The District's Claim to the Daiquiri

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This tasty beverage was first concocted in Cuba around the turn of the 20th century. (Photo source: Flickr user samsmith)This tasty beverage was first concocted in Cuba around the turn of the 20th century. (Photo source: Flickr user Drunken Monkey)
Though it may not really feel like it when you go outside lately, spring is almost here. It won't be long before people all over the DMV are sipping drinks by the pool. Pina coladas... mojitos... and, of course, everyone's favorite homegrown cocktail, the daiquiri.

Ummm...?

Okay, okay, the daiquiri is not truly a Washington creation -- it was first mixed in Cuba -- but it has a strong early connection to the District. So, we have some basis to claim it. Read on!

As the story goes, Jennings Stockton Cox, an American mining engineer who was working in Cuba during the Spanish-American War, invented the daiquiri in 1898. Supposedly he ran out of gin one day while working in the town of Daiquiri. Thirsty in the hot sun, he mixed Bacardi rum, lime juice and sugar and shook it with water and crushed ice. He named his concoction the "Daiquiri" and it caught on in Cuba.

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In 1909, naval medical officer Lucius W. Johnson introduced the daiquiri to America at the Army and Navy Club in Washington. Summertime drinking has never been the same since. (Photo source: Plastic & Reconstructive Surgery, June 1968)In 1909, naval medical officer Lucius W. Johnson introduced the daiquiri to America at the Army and Navy Club in Washington. Summertime drinking has never been the same since. (Photo source: Plastic & Reconstructive Surgery, June 1968)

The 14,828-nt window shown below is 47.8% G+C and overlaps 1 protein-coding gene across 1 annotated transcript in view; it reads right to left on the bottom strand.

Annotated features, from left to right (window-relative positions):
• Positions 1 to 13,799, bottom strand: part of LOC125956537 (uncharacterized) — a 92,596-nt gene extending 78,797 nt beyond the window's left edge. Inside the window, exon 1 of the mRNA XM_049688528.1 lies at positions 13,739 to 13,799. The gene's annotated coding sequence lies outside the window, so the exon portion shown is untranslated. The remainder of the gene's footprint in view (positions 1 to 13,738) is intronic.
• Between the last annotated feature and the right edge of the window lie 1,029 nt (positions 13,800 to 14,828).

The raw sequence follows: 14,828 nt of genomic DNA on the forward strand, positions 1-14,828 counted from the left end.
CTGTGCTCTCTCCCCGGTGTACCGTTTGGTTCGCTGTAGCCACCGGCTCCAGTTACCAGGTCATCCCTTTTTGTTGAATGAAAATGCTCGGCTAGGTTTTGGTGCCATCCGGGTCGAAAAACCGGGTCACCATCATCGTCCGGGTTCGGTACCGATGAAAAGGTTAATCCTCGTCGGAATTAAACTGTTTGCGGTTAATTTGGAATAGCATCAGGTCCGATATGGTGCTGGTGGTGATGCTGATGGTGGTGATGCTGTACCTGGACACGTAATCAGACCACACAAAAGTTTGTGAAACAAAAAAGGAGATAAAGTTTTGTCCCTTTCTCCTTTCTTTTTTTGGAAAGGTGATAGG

In 1909, the USS Minnesota docked at Guantanamo. Captain Charles H. Harlow, took the ship’s junior medical officer, Lucius W. Johnson, with him on a tour of the 10-year-old Spanish American war battlegrounds. At Daiquiri they met Cox, who treated them to his creation. Johnson was smitten. When it was time to head home, he took the recipe and a supply of rum back to the Army and Navy Club in Washington, where he was stationed at the time. The drink became a regular part of the menu at the Club (except, of course, during D.C.'s extra long period of Prohibition) and its popularity spread beyond D.C. By the 1940s, the daiquiri was a mainstay in bars across the country.

Today, the Army and Navy Club pays tribute to this fun episode in local history with a marker on the wall of the Club's aptly-named Daiquiri Lounge. (Thanks to the good folks at District Cocktail for tweeting a photo of the plaque!)

Let the record show that it wasn't all rum drinks and tiny umbrellas for Lucius Johnson. He went on to have a decorated career in the navy, climbing to the rank of Rear Admiral while serving at posts all over the world. He also made another big contribution to our local community, playing a major role in the planning and development of the National Naval Medical Center in Bethesda (now Walter Reed National Military Medical Center).

Raise a daiquiri to the navy doctor!

 

Sources

"Obituary: Rear Admiral Lucius W. Johnson, MC, USN (RET.), 1882-1968" Plastic & Reconstructive Surgery, June 1968, Volume 41, Issue 6: 601-603.
http://journals.lww.com/plasreconsurg/Citation/1968/06000/Rear_Admiral_L...

"The Navy Doctor & The Daiquiri," The Grog: A Journal of Navy Medical History and Culture, Spring 2011: 23.
http://www.med.navy.mil/Navy%20Medicine%20Media%20Room/Documents/The%20G...

Great Moments in the Cocktail: Daiquiri
http://cocktails.bacarditimeline.com/daiquiri.html

Daiquiri picture photo credit: Drunken Monkey / Foter.com / CC BY-NC

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